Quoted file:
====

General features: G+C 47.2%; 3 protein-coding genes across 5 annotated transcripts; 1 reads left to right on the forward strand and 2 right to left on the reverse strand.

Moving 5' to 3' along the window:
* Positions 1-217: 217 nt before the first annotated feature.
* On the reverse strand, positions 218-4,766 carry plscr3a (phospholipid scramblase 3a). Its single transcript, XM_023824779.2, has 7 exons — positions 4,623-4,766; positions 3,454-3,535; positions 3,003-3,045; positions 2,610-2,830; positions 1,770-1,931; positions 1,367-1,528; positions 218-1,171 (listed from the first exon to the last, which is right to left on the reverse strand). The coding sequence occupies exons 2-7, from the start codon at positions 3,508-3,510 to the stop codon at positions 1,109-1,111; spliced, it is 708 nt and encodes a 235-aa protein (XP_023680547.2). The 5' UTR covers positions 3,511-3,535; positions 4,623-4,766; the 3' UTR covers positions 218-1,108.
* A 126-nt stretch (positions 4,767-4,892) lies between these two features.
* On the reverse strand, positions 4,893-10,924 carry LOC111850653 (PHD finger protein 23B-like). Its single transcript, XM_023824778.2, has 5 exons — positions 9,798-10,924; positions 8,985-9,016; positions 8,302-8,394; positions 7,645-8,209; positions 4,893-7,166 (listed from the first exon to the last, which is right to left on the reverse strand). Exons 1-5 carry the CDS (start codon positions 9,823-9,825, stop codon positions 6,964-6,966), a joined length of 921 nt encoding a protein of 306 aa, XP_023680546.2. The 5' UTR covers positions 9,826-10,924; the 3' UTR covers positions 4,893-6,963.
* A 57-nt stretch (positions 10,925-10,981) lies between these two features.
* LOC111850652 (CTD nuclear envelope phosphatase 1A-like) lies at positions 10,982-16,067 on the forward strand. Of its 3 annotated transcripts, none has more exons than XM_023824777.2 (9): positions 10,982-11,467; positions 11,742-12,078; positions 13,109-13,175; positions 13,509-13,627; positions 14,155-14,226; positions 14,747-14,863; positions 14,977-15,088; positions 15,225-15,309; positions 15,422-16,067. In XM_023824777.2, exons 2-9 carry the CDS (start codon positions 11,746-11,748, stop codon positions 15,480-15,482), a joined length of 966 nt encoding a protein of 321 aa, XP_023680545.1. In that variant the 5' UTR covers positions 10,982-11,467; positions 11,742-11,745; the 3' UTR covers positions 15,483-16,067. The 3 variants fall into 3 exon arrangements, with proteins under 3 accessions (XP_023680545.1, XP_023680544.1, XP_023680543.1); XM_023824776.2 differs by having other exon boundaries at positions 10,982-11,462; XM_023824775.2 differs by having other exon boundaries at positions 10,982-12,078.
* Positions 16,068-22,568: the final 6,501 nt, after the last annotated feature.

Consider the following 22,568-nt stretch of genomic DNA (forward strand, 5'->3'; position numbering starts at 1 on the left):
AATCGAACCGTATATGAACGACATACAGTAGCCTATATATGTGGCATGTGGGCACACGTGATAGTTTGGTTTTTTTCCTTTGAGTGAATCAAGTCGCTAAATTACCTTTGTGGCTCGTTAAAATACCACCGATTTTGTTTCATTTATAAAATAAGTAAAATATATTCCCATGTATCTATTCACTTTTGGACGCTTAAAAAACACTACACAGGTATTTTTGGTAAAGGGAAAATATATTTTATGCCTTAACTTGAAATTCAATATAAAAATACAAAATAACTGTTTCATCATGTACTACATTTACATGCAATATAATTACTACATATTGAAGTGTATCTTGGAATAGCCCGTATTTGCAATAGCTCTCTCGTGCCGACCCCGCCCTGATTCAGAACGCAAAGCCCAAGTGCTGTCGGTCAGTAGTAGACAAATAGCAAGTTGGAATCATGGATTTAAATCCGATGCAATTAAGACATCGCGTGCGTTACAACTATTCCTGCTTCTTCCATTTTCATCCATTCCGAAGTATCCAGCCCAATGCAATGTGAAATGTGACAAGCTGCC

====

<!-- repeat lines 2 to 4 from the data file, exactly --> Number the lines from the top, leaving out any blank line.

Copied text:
Moving 5' to 3' along the window:
* Positions 1-217: 217 nt before the first annotated feature.
* On the reverse strand, positions 218-4,766 carry plscr3a (phospholipid scramblase 3a). Its single transcript, XM_023824779.2, has 7 exons — positions 4,623-4,766; positions 3,454-3,535; positions 3,003-3,045; positions 2,610-2,830; positions 1,770-1,931; positions 1,367-1,528; positions 218-1,171 (listed from the first exon to the last, which is right to left on the reverse strand). The coding sequence occupies exons 2-7, from the start codon at positions 3,508-3,510 to the stop codon at positions 1,109-1,111; spliced, it is 708 nt and encodes a 235-aa protein (XP_023680547.2). The 5' UTR covers positions 3,511-3,535; positions 4,623-4,766; the 3' UTR covers positions 218-1,108.